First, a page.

The Allen’s Cognitive Disabilities Model (CDM) emphases on the integration of the cognitive functional ability and the level of activities that clients are able and willing to perform. Interventions using this model can take place individually or in group. When implementing the intervention, therapists consider each client’s needs and implement changes in task accordingly. In group sessions, each client’s cognitive mode of performance is considered individually and adapted to the modified task with appropriate level of required cognitive functional ability. To describe the degree of cognitive disability, this model uses six functional cognitive levels:
(1) automatic actions,
(2) postural actions,
(3) manual actions,
(4) goal-directed actions,
(5) exploratory actions, and
(6) planned actions.
Each cognitive level consists of modes of performance, and the overall performance ranges from 0 (generalized reflexive actions) to 6 (normal functioning). Assessments on functional history aim to evaluate functional levels in the domains of ADL, IADL, etc., in order to suggest the level of cognitive abilities and task performance of specific client. Interventions using this model consist of three stages such as post-acute, rehabilitation, and long-term care. Task analysis and activity analysis are mainly used for analyzing each task to match the demands to the cognitive level to each client during intervention. Short-term goals aim to match to the current mode of performance, whereas long-term goals are based on prediction of change in performance modes. The ultimate goal of this model is to maintain the client’s existing skills, and to develop new coping strategies.
Domain of occupation
Activity analysis and task analysis are utilized to match each client’s cognitive level with appropriate task demands
Allen, C. K. (1992). Cognitive disabilities. In N. Katz (Ed.), Cognitive rehabilitation: Models for intervention in occupational therapy (pp. 1-21). Stoneham: Butterworth-Heinemann.
The dynamic interactional model of cognitive rehabilitation emphasizes that cognition is a continuous product of the dynamic interaction between the individual, task, and environment. Individual factor includes structural capacity (including physical limitation), strategies (including organized approach/routine/tactics), metacognitive processes (knowledge and regulation of own cognitive processes and capacities) and learner characteristics such as motivation and knowledge. These individual factors interact with other factors during information processing and learning.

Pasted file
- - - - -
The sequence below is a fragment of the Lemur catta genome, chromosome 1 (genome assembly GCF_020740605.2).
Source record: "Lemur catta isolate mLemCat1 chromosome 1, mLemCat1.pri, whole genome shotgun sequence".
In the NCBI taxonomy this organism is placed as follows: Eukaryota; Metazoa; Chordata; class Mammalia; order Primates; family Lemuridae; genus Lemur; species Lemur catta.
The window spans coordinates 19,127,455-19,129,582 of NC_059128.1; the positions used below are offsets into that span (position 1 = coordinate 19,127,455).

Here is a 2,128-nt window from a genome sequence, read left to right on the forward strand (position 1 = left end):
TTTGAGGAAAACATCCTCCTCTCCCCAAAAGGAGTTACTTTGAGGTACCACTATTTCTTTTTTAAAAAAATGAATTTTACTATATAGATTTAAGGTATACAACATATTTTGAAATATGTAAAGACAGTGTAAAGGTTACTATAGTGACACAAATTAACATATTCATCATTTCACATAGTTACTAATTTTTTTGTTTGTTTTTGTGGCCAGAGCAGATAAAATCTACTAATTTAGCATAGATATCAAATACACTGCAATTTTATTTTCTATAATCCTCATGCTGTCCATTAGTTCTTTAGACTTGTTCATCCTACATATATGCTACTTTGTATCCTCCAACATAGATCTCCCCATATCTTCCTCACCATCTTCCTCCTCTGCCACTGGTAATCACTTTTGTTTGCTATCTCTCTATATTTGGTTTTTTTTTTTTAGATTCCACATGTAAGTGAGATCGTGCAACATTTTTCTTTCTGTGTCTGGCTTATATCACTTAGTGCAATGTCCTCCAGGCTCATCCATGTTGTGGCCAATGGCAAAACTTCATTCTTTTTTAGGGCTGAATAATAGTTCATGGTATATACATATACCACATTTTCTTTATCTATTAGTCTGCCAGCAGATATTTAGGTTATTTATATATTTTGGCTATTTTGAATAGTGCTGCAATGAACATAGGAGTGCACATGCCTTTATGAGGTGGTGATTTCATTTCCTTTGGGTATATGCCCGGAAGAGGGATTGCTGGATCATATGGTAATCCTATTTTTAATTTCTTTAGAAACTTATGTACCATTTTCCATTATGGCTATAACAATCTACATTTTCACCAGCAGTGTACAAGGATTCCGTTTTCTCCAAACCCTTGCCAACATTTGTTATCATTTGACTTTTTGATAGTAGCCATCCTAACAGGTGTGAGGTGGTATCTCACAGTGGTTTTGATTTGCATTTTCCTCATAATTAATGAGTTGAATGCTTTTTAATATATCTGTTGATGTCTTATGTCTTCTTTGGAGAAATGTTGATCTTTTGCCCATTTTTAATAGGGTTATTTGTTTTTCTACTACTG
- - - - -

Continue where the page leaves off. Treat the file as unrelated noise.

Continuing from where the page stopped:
This model is based on the concepts of metacognition and awareness to view the relationship between the metacognition and awareness as a dynamic process. This model differentiates between one’s self knowledge and awareness that are pre-existing or stored within long-term memory (or called metacognitive knowledge) and the knowledge and awareness that is activated during a task (or called on-line awareness).
This model is symbolized as an infinity symbol, which emphasizes that independence is a continuum without a start or an end. An individual’s independence can exist at any point within this continuum. Inside the symbol, there are two sides representing two themes, they are personal factors and environmental factors. The lighter (left) side of the model represents personal factors, which consists of personal attributes.
Acquiring motor skill is a process that requires practices, feedback, and involvement of the learner. This frame of reference employs several principles from learning theory. It focuses on the child’s ability, characteristics of the task, skills required, environment, and regulatory conditions. Regulatory conditions are aspects of the environment that determine movement specifics, which are described in a continuum between closed and open tasks.
This model aims to facilitate occupational therapists in accessing clients’ mind as an instrumental tool for occupational functioning and adaptation to the environment. It consists of three phases across 10 steps.